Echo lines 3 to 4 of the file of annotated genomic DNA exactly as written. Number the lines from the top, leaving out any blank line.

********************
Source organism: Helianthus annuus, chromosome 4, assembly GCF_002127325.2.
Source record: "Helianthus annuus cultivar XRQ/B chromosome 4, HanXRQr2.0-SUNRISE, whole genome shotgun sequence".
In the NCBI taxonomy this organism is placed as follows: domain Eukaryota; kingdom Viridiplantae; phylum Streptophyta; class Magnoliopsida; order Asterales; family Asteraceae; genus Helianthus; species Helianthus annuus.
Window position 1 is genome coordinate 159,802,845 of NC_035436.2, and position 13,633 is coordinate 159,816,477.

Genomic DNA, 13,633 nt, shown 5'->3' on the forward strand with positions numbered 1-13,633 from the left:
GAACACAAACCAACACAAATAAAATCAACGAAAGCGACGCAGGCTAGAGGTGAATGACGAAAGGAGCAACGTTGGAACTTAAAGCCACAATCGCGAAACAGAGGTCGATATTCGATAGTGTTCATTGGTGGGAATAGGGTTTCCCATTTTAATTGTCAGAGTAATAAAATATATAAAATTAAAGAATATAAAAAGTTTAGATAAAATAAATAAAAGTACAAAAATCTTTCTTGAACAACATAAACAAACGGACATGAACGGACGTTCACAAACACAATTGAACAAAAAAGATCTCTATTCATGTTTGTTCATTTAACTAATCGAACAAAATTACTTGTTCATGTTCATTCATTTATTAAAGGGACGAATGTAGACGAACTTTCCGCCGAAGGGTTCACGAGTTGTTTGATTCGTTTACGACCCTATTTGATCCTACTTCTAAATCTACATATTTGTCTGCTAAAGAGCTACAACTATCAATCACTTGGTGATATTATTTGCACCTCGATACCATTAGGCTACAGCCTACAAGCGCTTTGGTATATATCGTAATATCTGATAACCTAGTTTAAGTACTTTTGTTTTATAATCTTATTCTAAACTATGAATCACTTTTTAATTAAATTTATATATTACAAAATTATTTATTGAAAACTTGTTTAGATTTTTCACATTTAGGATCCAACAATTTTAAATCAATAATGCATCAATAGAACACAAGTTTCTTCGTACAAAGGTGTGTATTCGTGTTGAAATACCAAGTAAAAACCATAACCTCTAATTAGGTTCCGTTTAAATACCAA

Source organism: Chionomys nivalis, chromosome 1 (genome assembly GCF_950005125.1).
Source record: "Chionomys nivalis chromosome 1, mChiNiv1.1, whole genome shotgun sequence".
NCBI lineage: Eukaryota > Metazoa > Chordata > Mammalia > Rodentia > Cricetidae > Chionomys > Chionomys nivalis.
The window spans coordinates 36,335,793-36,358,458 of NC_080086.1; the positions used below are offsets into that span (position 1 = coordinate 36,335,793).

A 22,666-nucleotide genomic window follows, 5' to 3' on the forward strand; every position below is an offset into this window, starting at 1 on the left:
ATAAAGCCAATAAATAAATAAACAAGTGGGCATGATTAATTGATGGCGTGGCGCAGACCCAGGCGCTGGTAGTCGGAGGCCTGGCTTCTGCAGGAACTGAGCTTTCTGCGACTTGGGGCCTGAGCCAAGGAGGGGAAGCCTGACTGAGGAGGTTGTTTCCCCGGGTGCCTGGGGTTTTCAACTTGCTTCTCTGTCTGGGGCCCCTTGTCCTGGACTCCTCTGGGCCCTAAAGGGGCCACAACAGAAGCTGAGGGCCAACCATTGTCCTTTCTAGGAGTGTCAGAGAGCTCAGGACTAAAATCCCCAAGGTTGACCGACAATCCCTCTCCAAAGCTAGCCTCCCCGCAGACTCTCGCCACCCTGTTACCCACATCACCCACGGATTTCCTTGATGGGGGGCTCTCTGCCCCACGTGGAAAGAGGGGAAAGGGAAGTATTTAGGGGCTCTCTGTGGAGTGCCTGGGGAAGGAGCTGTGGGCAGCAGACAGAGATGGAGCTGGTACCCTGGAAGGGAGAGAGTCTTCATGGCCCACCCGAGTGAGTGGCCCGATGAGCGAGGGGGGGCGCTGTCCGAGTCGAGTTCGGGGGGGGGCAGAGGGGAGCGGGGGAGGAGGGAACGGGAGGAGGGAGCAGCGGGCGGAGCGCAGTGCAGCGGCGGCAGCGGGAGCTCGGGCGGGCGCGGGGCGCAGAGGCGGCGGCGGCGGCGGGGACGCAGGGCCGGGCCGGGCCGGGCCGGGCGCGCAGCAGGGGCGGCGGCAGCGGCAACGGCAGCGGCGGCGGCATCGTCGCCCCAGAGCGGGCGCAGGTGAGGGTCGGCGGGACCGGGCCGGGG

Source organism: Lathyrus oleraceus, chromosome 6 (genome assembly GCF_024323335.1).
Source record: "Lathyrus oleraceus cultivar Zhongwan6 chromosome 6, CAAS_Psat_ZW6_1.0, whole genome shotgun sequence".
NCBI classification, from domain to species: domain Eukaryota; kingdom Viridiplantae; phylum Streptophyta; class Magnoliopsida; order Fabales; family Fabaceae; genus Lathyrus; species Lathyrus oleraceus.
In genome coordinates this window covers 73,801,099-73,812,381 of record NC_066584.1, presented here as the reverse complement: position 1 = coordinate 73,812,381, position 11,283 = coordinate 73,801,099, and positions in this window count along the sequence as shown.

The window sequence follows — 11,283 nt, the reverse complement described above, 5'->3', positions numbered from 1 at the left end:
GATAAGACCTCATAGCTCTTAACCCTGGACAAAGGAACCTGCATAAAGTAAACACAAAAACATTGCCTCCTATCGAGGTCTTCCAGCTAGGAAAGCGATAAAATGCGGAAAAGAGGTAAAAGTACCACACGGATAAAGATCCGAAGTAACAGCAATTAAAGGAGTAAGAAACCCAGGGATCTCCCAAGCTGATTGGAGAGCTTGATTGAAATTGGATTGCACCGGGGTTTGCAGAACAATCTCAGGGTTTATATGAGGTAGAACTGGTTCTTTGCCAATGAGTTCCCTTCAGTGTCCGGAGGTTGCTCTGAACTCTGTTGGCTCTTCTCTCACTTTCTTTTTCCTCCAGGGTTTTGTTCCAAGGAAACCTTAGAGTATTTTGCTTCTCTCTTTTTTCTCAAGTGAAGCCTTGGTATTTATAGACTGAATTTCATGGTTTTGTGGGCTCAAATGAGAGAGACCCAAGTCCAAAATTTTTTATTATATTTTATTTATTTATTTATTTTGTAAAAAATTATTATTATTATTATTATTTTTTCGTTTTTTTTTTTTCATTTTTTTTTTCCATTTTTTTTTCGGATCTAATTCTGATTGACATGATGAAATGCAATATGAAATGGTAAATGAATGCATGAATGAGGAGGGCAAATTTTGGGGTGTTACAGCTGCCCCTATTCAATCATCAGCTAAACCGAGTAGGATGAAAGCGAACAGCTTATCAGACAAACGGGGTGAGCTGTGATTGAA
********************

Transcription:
In the NCBI taxonomy this organism is placed as follows: domain Eukaryota; kingdom Viridiplantae; phylum Streptophyta; class Magnoliopsida; order Asterales; family Asteraceae; genus Helianthus; species Helianthus annuus.
Window position 1 is genome coordinate 159,802,845 of NC_035436.2, and position 13,633 is coordinate 159,816,477.